A man who was pioneer and an active part creating the bases for the Rueda DO, who decided not to sign the increased yield allowance and who thinks the mass produced Rueda wines will have a negative impact on the reputation of the original wines. A dreamer and a fighter, a man of principles, a man ahead of his time. A man proud of his wines. 

Those eyes have seen many things, those eyes know better, those eyes have seen the past and look to the future. A big lesson for me today, not only about wine, but about life.


I am liking more and more this word, which 'just' means health. Just think about it, in many languages when we toast we are wishing each other good health. And wine must be the key... ;)

Saturday, 25 May 2013

Ribera de Duero, land of good wine and good men

Of all my weaknesses, one I can confess is my weakness for Ribera de Duero wines. For years, it has had a special place in my table, shared with my most treasured friends. Therefore, so you can correctly assume that being here is not only a dream come true, but also one with implied expectations. 

I arrived to Aranda de Duero on Thursday and for the last two days, all I have been doing is driving around this extended land of vineyards and tasting its excellent wines and excellent food.

Unfulfilled expectations? Not at all! I can say without hesitation, that my expectations have not only been fulfilled, but crowned.

Today was a day I was awaiting with special enthusiasm, I had a visit scheduled at 12:00 to a winery, who's wines I have been a fan for years.

Half an hour before noon, I was parked outside Viña Pedrosa, the Pérez Pascuas brothers winery. I was so excited I even called my friend Carlos in Frankfurt to let him know I was going to visit the winery. As we say in Spanish: "al que madruga, Dios le ayuda" God helps early birds ;) Pilar, the nice lady who welcomed me, asked me if I wanted to join a visit that had just started, so that I did not have to wait. I was added to a 'friends visit' guided by one of the Pérez Pascuas brothers, Manuel. 

The winery is impressive, extremely modern, producing extremely traditional wines, putting special attention to preserve the lovely fruit characteristics of the Tempranillo grape and aged in new French and American 225 litres oak barrels, but what really made this visit exceptional, was the guide.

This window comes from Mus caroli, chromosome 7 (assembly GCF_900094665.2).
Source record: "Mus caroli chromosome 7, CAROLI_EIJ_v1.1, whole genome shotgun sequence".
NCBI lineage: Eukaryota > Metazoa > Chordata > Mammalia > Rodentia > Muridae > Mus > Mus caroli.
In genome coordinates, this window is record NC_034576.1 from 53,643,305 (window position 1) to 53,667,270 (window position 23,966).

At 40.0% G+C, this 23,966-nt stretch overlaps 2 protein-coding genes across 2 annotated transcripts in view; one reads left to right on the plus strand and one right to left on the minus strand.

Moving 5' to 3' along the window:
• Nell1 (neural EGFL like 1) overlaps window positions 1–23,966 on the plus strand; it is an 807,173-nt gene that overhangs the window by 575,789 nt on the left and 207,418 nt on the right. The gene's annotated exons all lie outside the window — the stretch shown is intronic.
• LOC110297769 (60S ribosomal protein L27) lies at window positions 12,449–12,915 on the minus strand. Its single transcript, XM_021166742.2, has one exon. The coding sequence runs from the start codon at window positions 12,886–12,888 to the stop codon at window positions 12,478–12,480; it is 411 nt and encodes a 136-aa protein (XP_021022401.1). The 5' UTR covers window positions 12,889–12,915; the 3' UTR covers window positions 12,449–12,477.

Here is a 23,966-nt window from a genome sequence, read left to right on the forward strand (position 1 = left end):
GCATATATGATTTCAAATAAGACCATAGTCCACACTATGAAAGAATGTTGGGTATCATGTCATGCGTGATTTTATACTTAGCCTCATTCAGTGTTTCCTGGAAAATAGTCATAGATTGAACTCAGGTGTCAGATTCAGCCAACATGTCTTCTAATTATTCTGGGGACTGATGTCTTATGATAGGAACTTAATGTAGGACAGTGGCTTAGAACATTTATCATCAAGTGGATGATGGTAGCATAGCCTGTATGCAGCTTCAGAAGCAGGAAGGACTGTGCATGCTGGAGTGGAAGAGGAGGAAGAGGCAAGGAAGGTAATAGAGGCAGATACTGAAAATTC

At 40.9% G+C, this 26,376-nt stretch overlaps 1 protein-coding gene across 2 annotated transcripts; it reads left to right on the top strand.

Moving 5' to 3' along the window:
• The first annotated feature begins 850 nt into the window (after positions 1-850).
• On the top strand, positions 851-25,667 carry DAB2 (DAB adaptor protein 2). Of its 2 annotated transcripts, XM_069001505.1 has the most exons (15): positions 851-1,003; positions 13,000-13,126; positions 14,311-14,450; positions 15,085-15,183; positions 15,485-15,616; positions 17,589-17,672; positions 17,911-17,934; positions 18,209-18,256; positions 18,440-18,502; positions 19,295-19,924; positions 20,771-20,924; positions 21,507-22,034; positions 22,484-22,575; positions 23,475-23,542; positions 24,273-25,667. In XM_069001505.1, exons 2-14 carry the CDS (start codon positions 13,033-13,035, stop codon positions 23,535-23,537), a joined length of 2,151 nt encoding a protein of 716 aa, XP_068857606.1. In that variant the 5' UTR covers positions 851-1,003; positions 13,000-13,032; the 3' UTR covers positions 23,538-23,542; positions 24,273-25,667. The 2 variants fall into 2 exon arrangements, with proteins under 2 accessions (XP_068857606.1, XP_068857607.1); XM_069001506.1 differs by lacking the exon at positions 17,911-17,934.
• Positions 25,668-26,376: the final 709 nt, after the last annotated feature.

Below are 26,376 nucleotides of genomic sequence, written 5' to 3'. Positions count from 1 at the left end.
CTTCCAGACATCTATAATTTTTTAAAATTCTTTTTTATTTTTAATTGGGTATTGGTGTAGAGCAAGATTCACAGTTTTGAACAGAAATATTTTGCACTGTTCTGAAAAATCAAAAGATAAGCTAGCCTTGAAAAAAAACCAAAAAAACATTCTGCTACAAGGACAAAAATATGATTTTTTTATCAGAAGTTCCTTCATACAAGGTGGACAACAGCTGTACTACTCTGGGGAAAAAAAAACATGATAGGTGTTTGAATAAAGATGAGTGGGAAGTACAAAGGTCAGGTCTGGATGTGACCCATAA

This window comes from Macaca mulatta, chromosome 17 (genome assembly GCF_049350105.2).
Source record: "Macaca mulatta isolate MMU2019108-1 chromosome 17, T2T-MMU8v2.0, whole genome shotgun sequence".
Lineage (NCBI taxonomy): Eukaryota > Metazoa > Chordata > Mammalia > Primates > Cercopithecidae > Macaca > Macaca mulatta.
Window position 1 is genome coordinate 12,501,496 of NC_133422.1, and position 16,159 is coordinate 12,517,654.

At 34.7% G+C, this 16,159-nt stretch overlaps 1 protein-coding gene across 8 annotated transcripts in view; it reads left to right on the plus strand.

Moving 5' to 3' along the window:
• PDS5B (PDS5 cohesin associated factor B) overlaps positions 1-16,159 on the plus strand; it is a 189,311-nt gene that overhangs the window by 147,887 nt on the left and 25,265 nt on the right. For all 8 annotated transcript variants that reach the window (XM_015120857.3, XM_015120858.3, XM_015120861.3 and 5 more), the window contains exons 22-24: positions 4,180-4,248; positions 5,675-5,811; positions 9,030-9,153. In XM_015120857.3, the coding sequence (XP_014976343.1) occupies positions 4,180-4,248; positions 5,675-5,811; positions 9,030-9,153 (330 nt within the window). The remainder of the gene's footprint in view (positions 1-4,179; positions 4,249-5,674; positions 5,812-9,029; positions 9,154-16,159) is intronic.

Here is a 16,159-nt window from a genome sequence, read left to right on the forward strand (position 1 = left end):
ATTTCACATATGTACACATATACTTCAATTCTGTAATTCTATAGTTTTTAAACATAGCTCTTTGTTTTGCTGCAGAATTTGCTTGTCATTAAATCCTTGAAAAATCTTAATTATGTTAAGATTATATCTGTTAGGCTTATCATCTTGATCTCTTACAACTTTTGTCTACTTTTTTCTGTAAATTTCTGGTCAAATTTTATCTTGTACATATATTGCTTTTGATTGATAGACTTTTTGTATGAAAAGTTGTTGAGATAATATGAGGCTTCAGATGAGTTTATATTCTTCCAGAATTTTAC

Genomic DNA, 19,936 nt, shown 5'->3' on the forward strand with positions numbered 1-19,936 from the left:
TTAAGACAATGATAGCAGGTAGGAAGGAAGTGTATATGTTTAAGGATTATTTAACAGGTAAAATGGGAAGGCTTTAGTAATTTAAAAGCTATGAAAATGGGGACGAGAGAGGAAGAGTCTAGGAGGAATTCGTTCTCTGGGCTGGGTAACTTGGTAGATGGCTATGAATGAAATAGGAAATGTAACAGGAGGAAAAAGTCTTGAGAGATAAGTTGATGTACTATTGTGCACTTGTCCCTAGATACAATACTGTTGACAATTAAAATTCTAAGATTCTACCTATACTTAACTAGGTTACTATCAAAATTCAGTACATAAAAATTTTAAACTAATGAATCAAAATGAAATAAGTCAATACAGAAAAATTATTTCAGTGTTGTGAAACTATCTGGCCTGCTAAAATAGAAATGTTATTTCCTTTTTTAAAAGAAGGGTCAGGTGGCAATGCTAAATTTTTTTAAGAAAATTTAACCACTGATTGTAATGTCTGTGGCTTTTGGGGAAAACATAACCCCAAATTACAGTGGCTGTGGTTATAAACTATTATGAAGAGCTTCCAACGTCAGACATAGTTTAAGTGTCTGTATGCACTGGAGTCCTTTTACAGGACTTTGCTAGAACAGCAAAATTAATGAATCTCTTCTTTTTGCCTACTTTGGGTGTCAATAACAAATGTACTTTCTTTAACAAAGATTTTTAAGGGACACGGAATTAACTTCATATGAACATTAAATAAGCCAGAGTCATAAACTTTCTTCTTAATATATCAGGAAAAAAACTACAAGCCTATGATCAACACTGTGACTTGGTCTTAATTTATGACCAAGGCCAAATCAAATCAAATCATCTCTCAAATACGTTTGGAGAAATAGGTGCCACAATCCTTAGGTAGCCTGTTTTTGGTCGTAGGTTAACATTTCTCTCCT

Manuel, is a good, knowledgable, wine man, who patiently answered my questions and I am so thankful to him for so generously sharing his acquire-from-the-cradle know-how. Manuel could have never guessed how special this visit was for me, and he probably will never know, how even more special he made it for me. Thank you Manuel.  

A very touching detail was that Manuel was so enthusiastic about my career move, that he even gave me a business idea and in all honesty, a very good one to be seriously considered and defined. We agreed that one day I would visit again and we will have a picture taken for the house gallery of fame, where illustrous people such as the king of Spain, the Pope John Paul II, the US embassador, several prime ministers, ministers, movie stars, have a place, and I added (would not miss the chance in a million years) that we would drink a bottle of their Perez Pascuas wine, from his father oldest vines. The jewel of the winery. Thank you for believing in me. I will try my best to deserve a place in your gallery.

At the end of the visit, a wine tasting between old friends and a new friend (me) who was immediately treated as a good old friend. During the wine tasting, that was more likely wine drinking among friends, where football and weather were discussed and later, just because I was determined not to let my big chance to ask questions to the expert, vineyards, grapes, training, harvest, yields and wine. Just to learn that I was surrounded by two heavy weighs of the Spanish wine panorama. At a later state, Adolfo, the youngest of the Perez Pascuas brothers joined the group.

After the visit and the tasting I stayed for a good hour talking to Manuel and Adolfo. I loved their wines before, now I can appreciate them even more knowing that behind those super-quality wines are super-quality men, who love their land, take great pride on their work and give the best of themselves to their winemaking.

All my gratitude to the pater familia, Don Mauro, for cultivating good vines and good men. The two together, make wines of excellence.

I am so thrilled with this morning's experience, that I am not mentioning the rest, but Aranda de Duero and around Peñafiel, the land, the food, the people and the wine are a taste of country men who like the good table among friends. 

Two very interesting visits are the 'Museo Provincial del Vino' (Museum of Wine) located in the Peñafiel castle http://www.provinciadevalladolid.com/es/enoturismo-gastronomia/museo-provincial-vino and the 'Museo de los Aromas' (the museum of the scents) an initiative of young dreamers who have put all their efforts and heart to have the only museum of the scents in Spain and a one of the few in the world. They are the kind of passionate entrepreneurs that deserve success. So, if you are ever in the area, the visit to the museum is a must. Even if you are as sceptic as I was seeing it from outside, I can assure you, you will not be deceived.

If you do not plan to visit the place in the near future, at least take a peek in their web site http://museodelosaromas.com/index.php/es/